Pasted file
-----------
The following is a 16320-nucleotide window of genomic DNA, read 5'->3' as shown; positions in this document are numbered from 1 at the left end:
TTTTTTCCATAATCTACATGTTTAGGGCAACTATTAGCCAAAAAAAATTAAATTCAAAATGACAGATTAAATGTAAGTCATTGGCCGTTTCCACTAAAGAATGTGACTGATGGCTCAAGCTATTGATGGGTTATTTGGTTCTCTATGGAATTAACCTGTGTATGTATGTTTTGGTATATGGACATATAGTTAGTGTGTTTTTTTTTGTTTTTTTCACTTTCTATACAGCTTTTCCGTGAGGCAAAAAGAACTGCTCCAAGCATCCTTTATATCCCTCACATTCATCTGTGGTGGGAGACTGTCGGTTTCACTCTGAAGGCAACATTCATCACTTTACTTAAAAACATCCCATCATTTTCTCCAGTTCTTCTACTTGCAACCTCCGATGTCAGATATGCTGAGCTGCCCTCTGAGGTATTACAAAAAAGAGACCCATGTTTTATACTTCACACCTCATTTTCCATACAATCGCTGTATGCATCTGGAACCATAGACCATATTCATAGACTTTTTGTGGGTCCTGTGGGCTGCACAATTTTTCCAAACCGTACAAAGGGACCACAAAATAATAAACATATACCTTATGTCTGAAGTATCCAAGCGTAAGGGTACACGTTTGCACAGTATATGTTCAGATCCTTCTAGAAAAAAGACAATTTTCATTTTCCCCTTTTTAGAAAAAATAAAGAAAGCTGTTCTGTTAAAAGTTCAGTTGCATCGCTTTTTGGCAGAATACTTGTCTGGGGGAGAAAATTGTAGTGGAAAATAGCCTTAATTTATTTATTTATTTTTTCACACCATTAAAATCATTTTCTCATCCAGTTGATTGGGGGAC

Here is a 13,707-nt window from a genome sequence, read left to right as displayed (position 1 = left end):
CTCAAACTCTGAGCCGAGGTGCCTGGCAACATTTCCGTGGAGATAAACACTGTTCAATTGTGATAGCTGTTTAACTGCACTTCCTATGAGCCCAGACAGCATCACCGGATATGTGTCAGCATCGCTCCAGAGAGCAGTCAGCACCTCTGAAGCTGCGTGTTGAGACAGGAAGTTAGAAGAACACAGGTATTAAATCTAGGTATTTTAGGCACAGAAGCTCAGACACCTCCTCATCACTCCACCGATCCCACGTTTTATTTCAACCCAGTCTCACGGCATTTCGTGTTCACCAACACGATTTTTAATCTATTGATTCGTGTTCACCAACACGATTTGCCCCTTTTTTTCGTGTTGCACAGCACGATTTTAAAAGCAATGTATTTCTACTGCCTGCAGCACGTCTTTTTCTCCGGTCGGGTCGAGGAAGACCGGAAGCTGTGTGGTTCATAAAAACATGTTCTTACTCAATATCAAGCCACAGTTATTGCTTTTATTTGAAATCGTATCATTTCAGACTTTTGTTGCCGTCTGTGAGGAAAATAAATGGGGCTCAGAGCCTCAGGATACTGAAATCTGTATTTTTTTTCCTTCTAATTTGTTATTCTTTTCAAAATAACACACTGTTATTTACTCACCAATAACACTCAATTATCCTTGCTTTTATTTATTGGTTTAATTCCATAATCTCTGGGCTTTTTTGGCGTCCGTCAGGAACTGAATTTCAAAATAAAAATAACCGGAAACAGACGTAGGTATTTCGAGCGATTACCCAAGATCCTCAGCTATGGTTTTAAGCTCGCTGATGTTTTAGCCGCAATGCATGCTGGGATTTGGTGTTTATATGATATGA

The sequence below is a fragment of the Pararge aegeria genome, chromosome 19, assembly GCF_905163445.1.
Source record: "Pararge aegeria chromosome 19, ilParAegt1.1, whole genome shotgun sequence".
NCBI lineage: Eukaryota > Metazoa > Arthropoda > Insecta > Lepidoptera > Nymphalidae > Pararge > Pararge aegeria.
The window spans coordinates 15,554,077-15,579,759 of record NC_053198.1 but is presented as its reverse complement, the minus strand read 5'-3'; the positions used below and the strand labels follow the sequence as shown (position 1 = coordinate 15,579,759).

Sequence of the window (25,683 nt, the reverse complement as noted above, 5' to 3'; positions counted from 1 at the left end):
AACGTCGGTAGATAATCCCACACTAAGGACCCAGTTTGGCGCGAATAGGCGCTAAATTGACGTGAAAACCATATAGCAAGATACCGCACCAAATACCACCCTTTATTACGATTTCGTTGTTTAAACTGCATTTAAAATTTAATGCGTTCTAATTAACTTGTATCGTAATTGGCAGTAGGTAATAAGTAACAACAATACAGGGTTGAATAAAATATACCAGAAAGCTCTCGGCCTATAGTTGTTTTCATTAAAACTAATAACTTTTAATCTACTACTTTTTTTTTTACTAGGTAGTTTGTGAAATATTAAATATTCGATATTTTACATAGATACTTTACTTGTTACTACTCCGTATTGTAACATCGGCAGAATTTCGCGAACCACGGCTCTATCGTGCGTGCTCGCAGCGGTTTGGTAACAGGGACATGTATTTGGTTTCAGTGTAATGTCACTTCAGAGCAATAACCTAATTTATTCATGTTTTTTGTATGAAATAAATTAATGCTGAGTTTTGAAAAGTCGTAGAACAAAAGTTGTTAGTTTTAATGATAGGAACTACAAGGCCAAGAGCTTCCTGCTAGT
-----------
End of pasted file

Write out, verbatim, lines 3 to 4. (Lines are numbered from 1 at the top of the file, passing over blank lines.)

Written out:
Here is a 13,707-nt window from a genome sequence, read left to right as displayed (position 1 = left end):
CTCAAACTCTGAGCCGAGGTGCCTGGCAACATTTCCGTGGAGATAAACACTGTTCAATTGTGATAGCTGTTTAACTGCACTTCCTATGAGCCCAGACAGCATCACCGGATATGTGTCAGCATCGCTCCAGAGAGCAGTCAGCACCTCTGAAGCTGCGTGTTGAGACAGGAAGTTAGAAGAACACAGGTATTAAATCTAGGTATTTTAGGCACAGAAGCTCAGACACCTCCTCATCACTCCACCGATCCCACGTTTTATTTCAACCCAGTCTCACGGCATTTCGTGTTCACCAACACGATTTTTAATCTATTGATTCGTGTTCACCAACACGATTTGCCCCTTTTTTTCGTGTTGCACAGCACGATTTTAAAAGCAATGTATTTCTACTGCCTGCAGCACGTCTTTTTCTCCGGTCGGGTCGAGGAAGACCGGAAGCTGTGTGGTTCATAAAAACATGTTCTTACTCAATATCAAGCCACAGTTATTGCTTTTATTTGAAATCGTATCATTTCAGACTTTTGTTGCCGTCTGTGAGGAAAATAAATGGGGCTCAGAGCCTCAGGATACTGAAATCTGTATTTTTTTTCCTTCTAATTTGTTATTCTTTTCAAAATAACACACTGTTATTTACTCACCAATAACACTCAATTATCCTTGCTTTTATTTATTGGTTTAATTCCATAATCTCTGGGCTTTTTTGGCGTCCGTCAGGAACTGAATTTCAAAATAAAAATAACCGGAAACAGACGTAGGTATTTCGAGCGATTACCCAAGATCCTCAGCTATGGTTTTAAGCTCGCTGATGTTTTAGCCGCAATGCATGCTGGGATTTGGTGTTTATATGATATGA